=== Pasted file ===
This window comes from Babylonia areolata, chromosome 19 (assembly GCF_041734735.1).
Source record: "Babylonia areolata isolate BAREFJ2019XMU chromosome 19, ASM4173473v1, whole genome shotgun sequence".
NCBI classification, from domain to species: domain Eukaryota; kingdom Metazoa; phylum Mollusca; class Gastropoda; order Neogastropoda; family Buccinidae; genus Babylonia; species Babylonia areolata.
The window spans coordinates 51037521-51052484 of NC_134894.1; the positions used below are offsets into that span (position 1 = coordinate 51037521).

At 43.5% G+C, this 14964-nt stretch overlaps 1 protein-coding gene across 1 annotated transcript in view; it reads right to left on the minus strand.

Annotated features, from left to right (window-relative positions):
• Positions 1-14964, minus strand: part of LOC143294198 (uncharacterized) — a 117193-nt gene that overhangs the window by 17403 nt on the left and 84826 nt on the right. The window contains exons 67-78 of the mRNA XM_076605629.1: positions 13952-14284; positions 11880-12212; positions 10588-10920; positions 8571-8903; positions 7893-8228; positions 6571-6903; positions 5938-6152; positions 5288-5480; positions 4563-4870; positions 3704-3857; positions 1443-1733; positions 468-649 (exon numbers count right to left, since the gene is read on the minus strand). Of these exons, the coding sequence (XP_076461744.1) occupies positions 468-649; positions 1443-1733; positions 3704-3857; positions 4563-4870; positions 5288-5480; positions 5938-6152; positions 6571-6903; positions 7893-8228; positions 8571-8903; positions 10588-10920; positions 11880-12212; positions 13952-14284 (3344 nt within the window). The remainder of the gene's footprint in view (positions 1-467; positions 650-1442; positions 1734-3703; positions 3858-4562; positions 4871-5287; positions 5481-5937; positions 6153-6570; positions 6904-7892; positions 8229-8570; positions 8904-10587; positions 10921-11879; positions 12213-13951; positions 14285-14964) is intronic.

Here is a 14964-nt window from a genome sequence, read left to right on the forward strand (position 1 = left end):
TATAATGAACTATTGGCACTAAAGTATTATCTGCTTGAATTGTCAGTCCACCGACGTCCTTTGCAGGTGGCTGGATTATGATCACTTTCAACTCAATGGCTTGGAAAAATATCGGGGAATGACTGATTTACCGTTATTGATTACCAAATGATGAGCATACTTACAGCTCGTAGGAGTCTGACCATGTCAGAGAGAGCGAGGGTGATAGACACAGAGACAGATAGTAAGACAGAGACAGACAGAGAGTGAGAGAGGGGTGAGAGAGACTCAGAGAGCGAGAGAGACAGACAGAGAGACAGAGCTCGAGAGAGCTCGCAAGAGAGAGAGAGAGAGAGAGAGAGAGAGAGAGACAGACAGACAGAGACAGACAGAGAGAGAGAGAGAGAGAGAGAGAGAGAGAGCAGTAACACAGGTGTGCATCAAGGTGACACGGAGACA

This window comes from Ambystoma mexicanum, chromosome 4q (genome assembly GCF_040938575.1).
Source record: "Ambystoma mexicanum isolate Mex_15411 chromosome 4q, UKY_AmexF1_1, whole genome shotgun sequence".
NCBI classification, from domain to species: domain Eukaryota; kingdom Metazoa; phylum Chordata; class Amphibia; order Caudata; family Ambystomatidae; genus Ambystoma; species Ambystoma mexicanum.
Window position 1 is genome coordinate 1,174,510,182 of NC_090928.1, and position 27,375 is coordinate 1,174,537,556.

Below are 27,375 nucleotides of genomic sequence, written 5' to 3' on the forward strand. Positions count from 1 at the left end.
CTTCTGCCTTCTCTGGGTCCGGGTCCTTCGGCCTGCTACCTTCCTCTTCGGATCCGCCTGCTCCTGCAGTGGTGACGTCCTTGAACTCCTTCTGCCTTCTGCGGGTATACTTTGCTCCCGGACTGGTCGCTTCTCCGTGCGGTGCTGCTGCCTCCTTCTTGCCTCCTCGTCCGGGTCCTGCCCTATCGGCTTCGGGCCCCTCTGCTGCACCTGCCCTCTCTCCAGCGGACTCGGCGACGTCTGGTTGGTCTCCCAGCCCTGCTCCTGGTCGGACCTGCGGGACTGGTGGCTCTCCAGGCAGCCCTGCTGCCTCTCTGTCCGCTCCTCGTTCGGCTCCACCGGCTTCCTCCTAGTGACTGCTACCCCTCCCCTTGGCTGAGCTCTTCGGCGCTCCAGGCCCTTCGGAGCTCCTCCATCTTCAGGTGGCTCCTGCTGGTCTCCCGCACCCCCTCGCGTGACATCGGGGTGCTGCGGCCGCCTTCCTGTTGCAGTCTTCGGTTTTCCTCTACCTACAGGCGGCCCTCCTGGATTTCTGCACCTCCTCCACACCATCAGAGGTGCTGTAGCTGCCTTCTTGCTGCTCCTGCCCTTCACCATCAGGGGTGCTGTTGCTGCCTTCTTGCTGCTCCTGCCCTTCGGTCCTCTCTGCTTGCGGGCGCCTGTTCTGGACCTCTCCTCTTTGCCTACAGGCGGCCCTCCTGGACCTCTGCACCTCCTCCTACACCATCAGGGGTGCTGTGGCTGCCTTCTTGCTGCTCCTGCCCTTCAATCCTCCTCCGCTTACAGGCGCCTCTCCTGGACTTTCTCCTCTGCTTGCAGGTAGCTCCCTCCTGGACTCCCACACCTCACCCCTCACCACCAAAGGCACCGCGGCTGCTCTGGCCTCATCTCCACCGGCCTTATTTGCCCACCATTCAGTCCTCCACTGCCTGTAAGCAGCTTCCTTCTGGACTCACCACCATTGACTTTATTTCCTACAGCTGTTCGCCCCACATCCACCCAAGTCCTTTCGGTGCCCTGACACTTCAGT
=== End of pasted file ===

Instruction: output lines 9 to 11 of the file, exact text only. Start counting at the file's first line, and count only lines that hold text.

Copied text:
TATAATGAACTATTGGCACTAAAGTATTATCTGCTTGAATTGTCAGTCCACCGACGTCCTTTGCAGGTGGCTGGATTATGATCACTTTCAACTCAATGGCTTGGAAAAATATCGGGGAATGACTGATTTACCGTTATTGATTACCAAATGATGAGCATACTTACAGCTCGTAGGAGTCTGACCATGTCAGAGAGAGCGAGGGTGATAGACACAGAGACAGATAGTAAGACAGAGACAGACAGAGAGTGAGAGAGGGGTGAGAGAGACTCAGAGAGCGAGAGAGACAGACAGAGAGACAGAGCTCGAGAGAGCTCGCAAGAGAGAGAGAGAGAGAGAGAGAGAGAGAGAGACAGACAGACAGAGACAGACAGAGAGAGAGAGAGAGAGAGAGAGAGAGAGAGCAGTAACACAGGTGTGCATCAAGGTGACACGGAGACA

This window comes from Ambystoma mexicanum, chromosome 4q (genome assembly GCF_040938575.1).
Source record: "Ambystoma mexicanum isolate Mex_15411 chromosome 4q, UKY_AmexF1_1, whole genome shotgun sequence".